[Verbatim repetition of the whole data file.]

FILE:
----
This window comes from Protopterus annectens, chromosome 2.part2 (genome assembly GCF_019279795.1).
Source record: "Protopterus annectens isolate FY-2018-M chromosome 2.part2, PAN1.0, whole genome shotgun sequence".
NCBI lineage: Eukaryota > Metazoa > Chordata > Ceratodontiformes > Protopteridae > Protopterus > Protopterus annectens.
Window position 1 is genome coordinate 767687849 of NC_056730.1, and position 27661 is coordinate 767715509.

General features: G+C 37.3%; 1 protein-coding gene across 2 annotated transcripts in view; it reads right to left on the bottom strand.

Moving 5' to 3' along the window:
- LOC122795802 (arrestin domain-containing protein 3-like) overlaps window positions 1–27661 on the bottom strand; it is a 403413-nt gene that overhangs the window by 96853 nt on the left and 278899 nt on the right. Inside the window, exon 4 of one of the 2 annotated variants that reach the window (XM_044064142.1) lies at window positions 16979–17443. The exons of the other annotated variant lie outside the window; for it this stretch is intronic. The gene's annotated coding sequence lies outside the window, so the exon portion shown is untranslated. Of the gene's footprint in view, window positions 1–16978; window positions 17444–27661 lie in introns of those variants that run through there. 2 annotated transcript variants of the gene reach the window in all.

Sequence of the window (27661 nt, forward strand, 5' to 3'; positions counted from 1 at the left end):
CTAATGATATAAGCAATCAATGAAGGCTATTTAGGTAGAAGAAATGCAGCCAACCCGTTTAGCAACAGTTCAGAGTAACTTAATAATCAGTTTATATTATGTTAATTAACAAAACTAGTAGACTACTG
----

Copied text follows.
This window comes from Protopterus annectens, chromosome 2.part2 (genome assembly GCF_019279795.1).
Source record: "Protopterus annectens isolate FY-2018-M chromosome 2.part2, PAN1.0, whole genome shotgun sequence".
NCBI lineage: Eukaryota > Metazoa > Chordata > Ceratodontiformes > Protopteridae > Protopterus > Protopterus annectens.
Window position 1 is genome coordinate 767687849 of NC_056730.1, and position 27661 is coordinate 767715509.

General features: G+C 37.3%; 1 protein-coding gene across 2 annotated transcripts in view; it reads right to left on the bottom strand.

Moving 5' to 3' along the window:
- LOC122795802 (arrestin domain-containing protein 3-like) overlaps window positions 1–27661 on the bottom strand; it is a 403413-nt gene that overhangs the window by 96853 nt on the left and 278899 nt on the right. Inside the window, exon 4 of one of the 2 annotated variants that reach the window (XM_044064142.1) lies at window positions 16979–17443. The exons of the other annotated variant lie outside the window; for it this stretch is intronic. The gene's annotated coding sequence lies outside the window, so the exon portion shown is untranslated. Of the gene's footprint in view, window positions 1–16978; window positions 17444–27661 lie in introns of those variants that run through there. 2 annotated transcript variants of the gene reach the window in all.

Sequence of the window (27661 nt, forward strand, 5' to 3'; positions counted from 1 at the left end):
CTAATGATATAAGCAATCAATGAAGGCTATTTAGGTAGAAGAAATGCAGCCAACCCGTTTAGCAACAGTTCAGAGTAACTTAATAATCAGTTTATATTATGTTAATTAACAAAACTAGTAGACTACTG